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Mozilla plugs 13 holes in Firefox, retires older 2.0 browser

Urges Firefox 2.0 users to upgrade to the newer version as it drops support and ditches antiphishing protection

December 17, 2008 12:00 PM ET

Computerworld - Mozilla Corp. late yesterday patched 13 bugs in Firefox, nearly half of them labeled "critical," as it closed support for the two-year-old Firefox 2.0 by releasing that version's final security update.

The update patched slightly more vulnerabilities in Firefox than the last two security updates in November and late September.

Firefox 3.0.5 fixes a total of 11 flaws, six rated "critical," one "high," one "moderate" and three "low" in Mozilla's four-step scoring system. Most of the critical bugs could be used by hackers to crash the browser, introduce their own malicious code into a vulnerable system or both.

Among the most serious were a trio of vulnerabilities in the browser's layout and JavaScript engines, while others included XML binding and session restore bugs that could let hackers conduct cross-site scripting attacks, which are often used in sophisticated identity theft schemes. Yesterday's fixes in the layout and JavaScript engines follow an identical number of patches applied to the same components last month.

The single vulnerability pegged as high also involves data theft, but how much information criminals might be able to steal was tough to predict, Mozilla said. "How much data could be at risk would depend on the format of the data and how the JavaScript parser attempts to interpret it," the advisory said. "For most files, the amount of data that can be recovered would be limited to the first word or two. Some data files might allow deeper probing with repeated loads."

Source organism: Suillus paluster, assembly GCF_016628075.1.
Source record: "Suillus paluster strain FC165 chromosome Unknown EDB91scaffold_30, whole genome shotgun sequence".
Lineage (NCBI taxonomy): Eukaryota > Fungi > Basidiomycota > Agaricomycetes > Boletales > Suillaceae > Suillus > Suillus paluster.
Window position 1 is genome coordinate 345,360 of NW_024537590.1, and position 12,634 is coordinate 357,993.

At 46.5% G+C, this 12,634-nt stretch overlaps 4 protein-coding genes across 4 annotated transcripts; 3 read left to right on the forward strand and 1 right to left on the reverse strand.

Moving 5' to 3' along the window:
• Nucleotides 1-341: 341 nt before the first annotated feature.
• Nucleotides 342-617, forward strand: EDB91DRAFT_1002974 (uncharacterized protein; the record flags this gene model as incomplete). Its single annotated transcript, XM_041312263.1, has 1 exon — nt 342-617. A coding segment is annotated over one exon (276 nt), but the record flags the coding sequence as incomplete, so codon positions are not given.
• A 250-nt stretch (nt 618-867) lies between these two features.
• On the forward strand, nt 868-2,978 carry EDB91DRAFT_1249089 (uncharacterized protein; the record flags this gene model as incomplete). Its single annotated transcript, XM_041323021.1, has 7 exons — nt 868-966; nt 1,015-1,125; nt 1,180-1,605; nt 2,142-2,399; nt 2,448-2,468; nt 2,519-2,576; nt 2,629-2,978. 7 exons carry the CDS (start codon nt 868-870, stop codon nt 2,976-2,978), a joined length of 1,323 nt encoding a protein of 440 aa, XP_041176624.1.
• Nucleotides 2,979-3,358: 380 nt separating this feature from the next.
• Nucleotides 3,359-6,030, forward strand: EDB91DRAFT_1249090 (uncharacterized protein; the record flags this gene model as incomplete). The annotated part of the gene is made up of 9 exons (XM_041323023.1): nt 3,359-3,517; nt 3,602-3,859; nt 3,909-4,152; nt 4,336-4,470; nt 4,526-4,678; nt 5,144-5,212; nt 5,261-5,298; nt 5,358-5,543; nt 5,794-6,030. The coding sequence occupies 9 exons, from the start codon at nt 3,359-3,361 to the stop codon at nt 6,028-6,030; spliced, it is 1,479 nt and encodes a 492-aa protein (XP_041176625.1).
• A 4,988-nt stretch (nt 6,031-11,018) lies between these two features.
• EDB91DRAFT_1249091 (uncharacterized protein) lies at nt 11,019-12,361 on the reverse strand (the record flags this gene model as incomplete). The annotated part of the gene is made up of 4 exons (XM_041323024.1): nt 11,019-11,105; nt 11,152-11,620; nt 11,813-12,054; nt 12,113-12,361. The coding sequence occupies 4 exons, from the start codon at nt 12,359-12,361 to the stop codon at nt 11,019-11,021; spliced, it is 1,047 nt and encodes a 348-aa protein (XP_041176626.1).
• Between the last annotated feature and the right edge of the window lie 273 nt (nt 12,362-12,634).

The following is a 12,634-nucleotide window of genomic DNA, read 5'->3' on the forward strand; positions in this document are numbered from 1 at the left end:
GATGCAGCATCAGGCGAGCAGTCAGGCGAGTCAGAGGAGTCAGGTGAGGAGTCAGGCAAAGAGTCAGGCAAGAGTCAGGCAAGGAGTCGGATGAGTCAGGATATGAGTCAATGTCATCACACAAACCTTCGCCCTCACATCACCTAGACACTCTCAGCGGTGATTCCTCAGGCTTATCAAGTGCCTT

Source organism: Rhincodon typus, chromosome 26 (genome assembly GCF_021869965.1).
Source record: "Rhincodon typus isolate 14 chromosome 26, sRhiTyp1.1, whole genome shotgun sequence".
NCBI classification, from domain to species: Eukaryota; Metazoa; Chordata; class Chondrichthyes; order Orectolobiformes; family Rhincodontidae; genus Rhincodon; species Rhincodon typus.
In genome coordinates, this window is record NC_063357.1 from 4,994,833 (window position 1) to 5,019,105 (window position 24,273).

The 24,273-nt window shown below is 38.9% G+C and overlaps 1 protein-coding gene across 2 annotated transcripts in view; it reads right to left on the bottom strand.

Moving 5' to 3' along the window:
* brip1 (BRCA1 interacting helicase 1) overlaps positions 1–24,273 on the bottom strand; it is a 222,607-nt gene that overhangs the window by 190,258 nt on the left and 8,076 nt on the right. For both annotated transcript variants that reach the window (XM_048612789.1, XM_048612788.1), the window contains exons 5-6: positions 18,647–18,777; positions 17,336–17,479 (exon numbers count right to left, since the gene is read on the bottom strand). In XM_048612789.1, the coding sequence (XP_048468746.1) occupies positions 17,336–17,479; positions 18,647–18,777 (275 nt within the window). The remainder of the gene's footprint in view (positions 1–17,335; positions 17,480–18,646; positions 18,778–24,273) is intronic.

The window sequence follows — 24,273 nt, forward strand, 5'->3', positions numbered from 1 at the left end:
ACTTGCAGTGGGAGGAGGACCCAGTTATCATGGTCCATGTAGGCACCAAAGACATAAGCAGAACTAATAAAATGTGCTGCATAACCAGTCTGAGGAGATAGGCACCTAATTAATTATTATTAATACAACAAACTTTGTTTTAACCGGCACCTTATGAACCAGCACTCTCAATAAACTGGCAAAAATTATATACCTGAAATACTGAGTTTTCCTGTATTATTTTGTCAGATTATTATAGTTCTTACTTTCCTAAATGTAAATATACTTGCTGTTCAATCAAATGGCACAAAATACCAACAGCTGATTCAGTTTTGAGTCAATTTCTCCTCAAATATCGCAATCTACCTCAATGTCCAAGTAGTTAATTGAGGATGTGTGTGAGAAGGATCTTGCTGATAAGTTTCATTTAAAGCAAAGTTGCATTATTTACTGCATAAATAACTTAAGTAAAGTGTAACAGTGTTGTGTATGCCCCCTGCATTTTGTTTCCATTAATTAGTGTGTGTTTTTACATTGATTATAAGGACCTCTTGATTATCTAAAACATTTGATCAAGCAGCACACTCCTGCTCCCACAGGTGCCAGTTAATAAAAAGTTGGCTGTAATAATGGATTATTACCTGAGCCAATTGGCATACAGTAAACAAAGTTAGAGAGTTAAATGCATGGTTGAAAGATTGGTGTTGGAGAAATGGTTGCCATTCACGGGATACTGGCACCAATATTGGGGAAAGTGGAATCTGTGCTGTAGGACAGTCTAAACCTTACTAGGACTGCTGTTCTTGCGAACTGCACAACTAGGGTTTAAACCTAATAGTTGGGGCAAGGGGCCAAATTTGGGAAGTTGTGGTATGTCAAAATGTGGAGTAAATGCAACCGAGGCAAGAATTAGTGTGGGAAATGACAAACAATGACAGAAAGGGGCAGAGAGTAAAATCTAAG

Mozilla also updated the older Firefox 2.0 line to Version 2.0.0.19, patching 10 vulnerabilities in all, eight of them shared with 3.0.5. Of the total, only three were rated critical.

As per Mozilla's support policy, yesterday's Firefox Version 2.0.0.19 was the final security update for the browser that debuted in October 2006. "Mozilla is not planning any further security and stability updates for Firefox 2, and recommends that you upgrade to Firefox 3 as soon as possible," said Samuel Sidler, a Mozilla engineer, in a post to the "mozilla.dev.planning" message group yesterday. "It's free, and your settings and bookmarks will be preserved."

Although the older browser is now officially retired, users can, of course, continue to use it. However, as Sidler mentioned, Mozilla has urged users to upgrade to Firefox 3.0, which launched last June. Since then, it has twice offered what it dubs a "major update" to users of the older browser, hoping to get them to move up. The most recent upgrade offer went out two weeks ago. Mozilla plans to make one final offer sometime early next month.

Compounding the retirement of Firefox 2.0 is Mozilla's decision to drop antiphishing protection from yesterday's Firefox 2.0.0.19. Done at Google Inc.'s request -- the search company produces the blacklist of risky sites -- the withdrawal means that users won't be warned of potentially dangerous URLs before they reach them.

Google asked Mozilla to disable the feature in Firefox 2.0.0.19 because the older browser line uses an obsolete protocol.

While there are no Mozilla-provided work-arounds, users who want to stick with the older browser can turn to alternative tools, including the Netcraft Toolbar, WOT (Web of Trust) and FirePhish extensions. All three can be downloaded from Mozilla's add-on site.

Mozilla Messaging's Thunderbird e-mail client, which relies on the Firefox rendering engine for JavaScript and other functionality, was not patched yesterday. It remains at Version 2.0.0.18. Until Thunderbird catches up -- an update is expected in early January -- users can protect themselves against the related Firefox vulnerabilities by disabling JavaScript in the e-mail program.

The new versions of Firefox can be downloaded for Windows, Mac OS X and Linux from the Mozilla site, or users can call up their browser's built-in updater or wait for the automatic update notification, which should pop up in the next 48 hours.

Read more about Security in Computerworld's Security Topic Center.



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